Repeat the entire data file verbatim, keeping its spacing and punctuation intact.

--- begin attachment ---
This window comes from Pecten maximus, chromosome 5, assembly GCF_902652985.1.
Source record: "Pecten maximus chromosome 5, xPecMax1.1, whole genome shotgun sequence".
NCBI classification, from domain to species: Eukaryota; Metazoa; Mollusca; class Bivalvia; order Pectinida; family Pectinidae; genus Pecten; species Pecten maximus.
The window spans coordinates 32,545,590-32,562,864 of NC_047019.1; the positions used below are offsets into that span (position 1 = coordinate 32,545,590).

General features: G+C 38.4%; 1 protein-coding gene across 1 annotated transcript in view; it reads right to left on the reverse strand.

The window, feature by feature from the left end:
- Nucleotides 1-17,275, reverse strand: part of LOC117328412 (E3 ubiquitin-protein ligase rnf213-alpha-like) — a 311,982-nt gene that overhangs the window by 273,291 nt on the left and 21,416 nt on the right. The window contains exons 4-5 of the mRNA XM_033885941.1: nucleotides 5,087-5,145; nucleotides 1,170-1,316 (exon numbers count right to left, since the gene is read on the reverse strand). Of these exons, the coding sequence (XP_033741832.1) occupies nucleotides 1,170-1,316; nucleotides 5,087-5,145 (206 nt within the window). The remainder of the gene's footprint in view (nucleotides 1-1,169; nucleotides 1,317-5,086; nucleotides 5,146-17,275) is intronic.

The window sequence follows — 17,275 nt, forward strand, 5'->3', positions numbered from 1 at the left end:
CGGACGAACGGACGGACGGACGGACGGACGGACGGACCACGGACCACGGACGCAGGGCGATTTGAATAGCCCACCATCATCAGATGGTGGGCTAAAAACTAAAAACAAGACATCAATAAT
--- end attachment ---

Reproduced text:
This window comes from Pecten maximus, chromosome 5, assembly GCF_902652985.1.
Source record: "Pecten maximus chromosome 5, xPecMax1.1, whole genome shotgun sequence".
NCBI classification, from domain to species: Eukaryota; Metazoa; Mollusca; class Bivalvia; order Pectinida; family Pectinidae; genus Pecten; species Pecten maximus.
The window spans coordinates 32,545,590-32,562,864 of NC_047019.1; the positions used below are offsets into that span (position 1 = coordinate 32,545,590).

General features: G+C 38.4%; 1 protein-coding gene across 1 annotated transcript in view; it reads right to left on the reverse strand.

The window, feature by feature from the left end:
- Nucleotides 1-17,275, reverse strand: part of LOC117328412 (E3 ubiquitin-protein ligase rnf213-alpha-like) — a 311,982-nt gene that overhangs the window by 273,291 nt on the left and 21,416 nt on the right. The window contains exons 4-5 of the mRNA XM_033885941.1: nucleotides 5,087-5,145; nucleotides 1,170-1,316 (exon numbers count right to left, since the gene is read on the reverse strand). Of these exons, the coding sequence (XP_033741832.1) occupies nucleotides 1,170-1,316; nucleotides 5,087-5,145 (206 nt within the window). The remainder of the gene's footprint in view (nucleotides 1-1,169; nucleotides 1,317-5,086; nucleotides 5,146-17,275) is intronic.

The window sequence follows — 17,275 nt, forward strand, 5'->3', positions numbered from 1 at the left end:
CGGACGAACGGACGGACGGACGGACGGACGGACGGACCACGGACCACGGACGCAGGGCGATTTGAATAGCCCACCATCATCAGATGGTGGGCTAAAAACTAAAAACAAGACATCAATAAT